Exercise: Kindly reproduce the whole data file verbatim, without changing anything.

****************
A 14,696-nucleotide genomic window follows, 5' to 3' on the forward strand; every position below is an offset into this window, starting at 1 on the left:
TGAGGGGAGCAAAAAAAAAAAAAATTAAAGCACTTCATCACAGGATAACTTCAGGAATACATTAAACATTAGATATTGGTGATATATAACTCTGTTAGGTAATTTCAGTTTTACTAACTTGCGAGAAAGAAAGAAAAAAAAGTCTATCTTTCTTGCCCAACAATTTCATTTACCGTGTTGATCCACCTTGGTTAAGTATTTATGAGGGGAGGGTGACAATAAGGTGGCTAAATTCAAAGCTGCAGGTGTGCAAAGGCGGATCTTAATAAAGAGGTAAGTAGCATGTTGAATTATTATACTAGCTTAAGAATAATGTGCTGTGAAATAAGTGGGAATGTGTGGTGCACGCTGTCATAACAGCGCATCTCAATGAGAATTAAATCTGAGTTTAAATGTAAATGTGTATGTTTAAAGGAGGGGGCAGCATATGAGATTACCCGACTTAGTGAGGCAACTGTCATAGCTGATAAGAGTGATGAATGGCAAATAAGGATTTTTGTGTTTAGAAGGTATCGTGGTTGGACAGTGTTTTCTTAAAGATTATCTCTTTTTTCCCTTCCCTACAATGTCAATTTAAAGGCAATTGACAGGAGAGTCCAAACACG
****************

A 14,696-nucleotide genomic window follows, 5' to 3' on the forward strand; every position below is an offset into this window, starting at 1 on the left:
TGAGGGGAGCAAAAAAAAAAAAAATTAAAGCACTTCATCACAGGATAACTTCAGGAATACATTAAACATTAGATATTGGTGATATATAACTCTGTTAGGTAATTTCAGTTTTACTAACTTGCGAGAAAGAAAGAAAAAAAAGTCTATCTTTCTTGCCCAACAATTTCATTTACCGTGTTGATCCACCTTGGTTAAGTATTTATGAGGGGAGGGTGACAATAAGGTGGCTAAATTCAAAGCTGCAGGTGTGCAAAGGCGGATCTTAATAAAGAGGTAAGTAGCATGTTGAATTATTATACTAGCTTAAGAATAATGTGCTGTGAAATAAGTGGGAATGTGTGGTGCACGCTGTCATAACAGCGCATCTCAATGAGAATTAAATCTGAGTTTAAATGTAAATGTGTATGTTTAAAGGAGGGGGCAGCATATGAGATTACCCGACTTAGTGAGGCAACTGTCATAGCTGATAAGAGTGATGAATGGCAAATAAGGATTTTTGTGTTTAGAAGGTATCGTGGTTGGACAGTGTTTTCTTAAAGATTATCTCTTTTTTCCCTTCCCTACAATGTCAATTTAAAGGCAATTGACAGGAGAGTCCAAACACG